Despatch from Right Hon. Edward Cardwell to Lieutenant Governor Arthur Gordon (24 June 1865)
By: Edward Cardwell
Citation: Despatch from Right Hon. Edward Cardwell to Lieutenant Governor Arthur Gordon (24 June 1865) in Journal of the Legislative Council of the Province of New Brunswick (1866).
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Downing Street, 24th June, 1865.
SIR,—I have the honor to transmit to you the copy of a correspondence between Viscount Monck and myself on the affairs of British North America, which have lately formed the subject of conference between Her Majesty’s Government and a Deputation from the Canadian Government.
This correspondence having been presented to both Houses of the Imperial Parliament, by command of Her Majesty, I have to direct you to communicate it also to the Legislature of New Brunswick at its next meeting.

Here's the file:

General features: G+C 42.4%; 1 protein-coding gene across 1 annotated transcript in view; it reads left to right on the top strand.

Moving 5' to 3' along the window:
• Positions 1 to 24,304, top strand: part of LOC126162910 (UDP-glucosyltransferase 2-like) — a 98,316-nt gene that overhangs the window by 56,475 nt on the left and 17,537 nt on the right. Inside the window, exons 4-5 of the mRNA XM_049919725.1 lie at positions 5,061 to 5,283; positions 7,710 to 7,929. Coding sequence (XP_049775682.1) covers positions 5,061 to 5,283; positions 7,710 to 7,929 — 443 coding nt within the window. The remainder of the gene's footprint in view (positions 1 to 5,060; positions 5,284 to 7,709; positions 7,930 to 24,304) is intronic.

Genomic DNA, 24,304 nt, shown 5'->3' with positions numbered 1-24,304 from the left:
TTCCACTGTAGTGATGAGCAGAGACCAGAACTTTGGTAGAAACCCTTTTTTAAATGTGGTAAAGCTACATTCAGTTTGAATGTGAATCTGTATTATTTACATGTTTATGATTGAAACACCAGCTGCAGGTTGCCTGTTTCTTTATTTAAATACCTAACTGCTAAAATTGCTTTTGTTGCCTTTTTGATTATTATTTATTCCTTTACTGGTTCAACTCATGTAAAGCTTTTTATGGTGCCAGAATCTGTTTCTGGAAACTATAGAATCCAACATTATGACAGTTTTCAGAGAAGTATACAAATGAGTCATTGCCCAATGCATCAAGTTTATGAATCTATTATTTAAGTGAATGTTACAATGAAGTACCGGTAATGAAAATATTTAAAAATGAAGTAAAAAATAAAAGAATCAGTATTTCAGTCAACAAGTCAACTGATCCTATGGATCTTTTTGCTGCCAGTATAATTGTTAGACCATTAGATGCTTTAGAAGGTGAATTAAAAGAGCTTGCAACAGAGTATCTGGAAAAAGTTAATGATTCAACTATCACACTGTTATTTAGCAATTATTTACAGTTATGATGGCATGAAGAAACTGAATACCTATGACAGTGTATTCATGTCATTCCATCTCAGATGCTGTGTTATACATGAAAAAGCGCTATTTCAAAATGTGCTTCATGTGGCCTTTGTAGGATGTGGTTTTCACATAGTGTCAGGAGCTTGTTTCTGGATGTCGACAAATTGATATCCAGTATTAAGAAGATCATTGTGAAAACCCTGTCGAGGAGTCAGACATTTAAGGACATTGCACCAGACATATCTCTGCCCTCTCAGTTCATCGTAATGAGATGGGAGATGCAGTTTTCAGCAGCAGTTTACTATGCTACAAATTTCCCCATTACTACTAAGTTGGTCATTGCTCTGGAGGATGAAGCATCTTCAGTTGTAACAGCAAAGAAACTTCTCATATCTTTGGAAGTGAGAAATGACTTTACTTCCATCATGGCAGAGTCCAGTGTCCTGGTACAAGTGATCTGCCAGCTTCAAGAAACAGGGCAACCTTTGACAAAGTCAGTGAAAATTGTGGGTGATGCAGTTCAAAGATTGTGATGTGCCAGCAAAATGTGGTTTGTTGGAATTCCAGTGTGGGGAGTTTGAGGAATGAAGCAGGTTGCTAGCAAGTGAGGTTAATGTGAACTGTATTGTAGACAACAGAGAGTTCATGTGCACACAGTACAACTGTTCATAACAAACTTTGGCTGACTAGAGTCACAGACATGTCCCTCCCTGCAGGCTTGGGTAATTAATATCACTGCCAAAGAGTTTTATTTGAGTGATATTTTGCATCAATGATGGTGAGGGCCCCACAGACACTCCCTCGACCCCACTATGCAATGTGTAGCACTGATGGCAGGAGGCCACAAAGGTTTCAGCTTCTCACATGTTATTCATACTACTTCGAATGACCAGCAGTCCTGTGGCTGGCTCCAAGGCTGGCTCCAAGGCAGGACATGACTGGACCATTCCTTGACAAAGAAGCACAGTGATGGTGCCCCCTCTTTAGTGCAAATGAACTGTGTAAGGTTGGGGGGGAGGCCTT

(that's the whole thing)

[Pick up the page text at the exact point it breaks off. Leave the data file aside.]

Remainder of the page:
You will at the same time express the strong and deliberate opinion of Her Majesty’s Government; that it is an object much to be desired that all the British North American Colonies should agree to unite in one government. In the territorial extent of Canada, and in the maritime and commercial enterprise of the Lower Provinces, Her Majesty’s Government see the elements of power, which only require to be combined in, order to secure for the Province which shall possess them all, a place among the most considerable communities of the world. In the spirit of loyalty to the British Crown, of attachment to British connection, and of love British institutions, by which all the Provinces are animated alike, Her Majesty’s Government recognize the Bond by which all may be combined under one government. Such an Union seems to Her Majesty’s Government to recommend itself to the Provinces on many grounds of moral and material advantage, as giving a well-founded prospect of improved administration and increased prosperity. But there is one consideration which Her Majesty’s Government feel it more especially their duty to press upon the Legislature of New Brunswick. Looking, to the determination which this country has ever exhibited to regard the defence of the Colonies as a matter of Imperial concern, the Colonies must recognize a right, and even acknowledge an obligation, incumbent on the Home Government to urge with earnestness and just authority the measures which they consider to be most expedient on the part of the Colonies, with a view to their own defence. Nor can it be doubtful that the Provinces of British North America are incapable, when separate and divided from each other, of making those just and sufficient preparations for national defence which would be easily undertaken by a Province uniting in itself all the population and all the resources of the whole.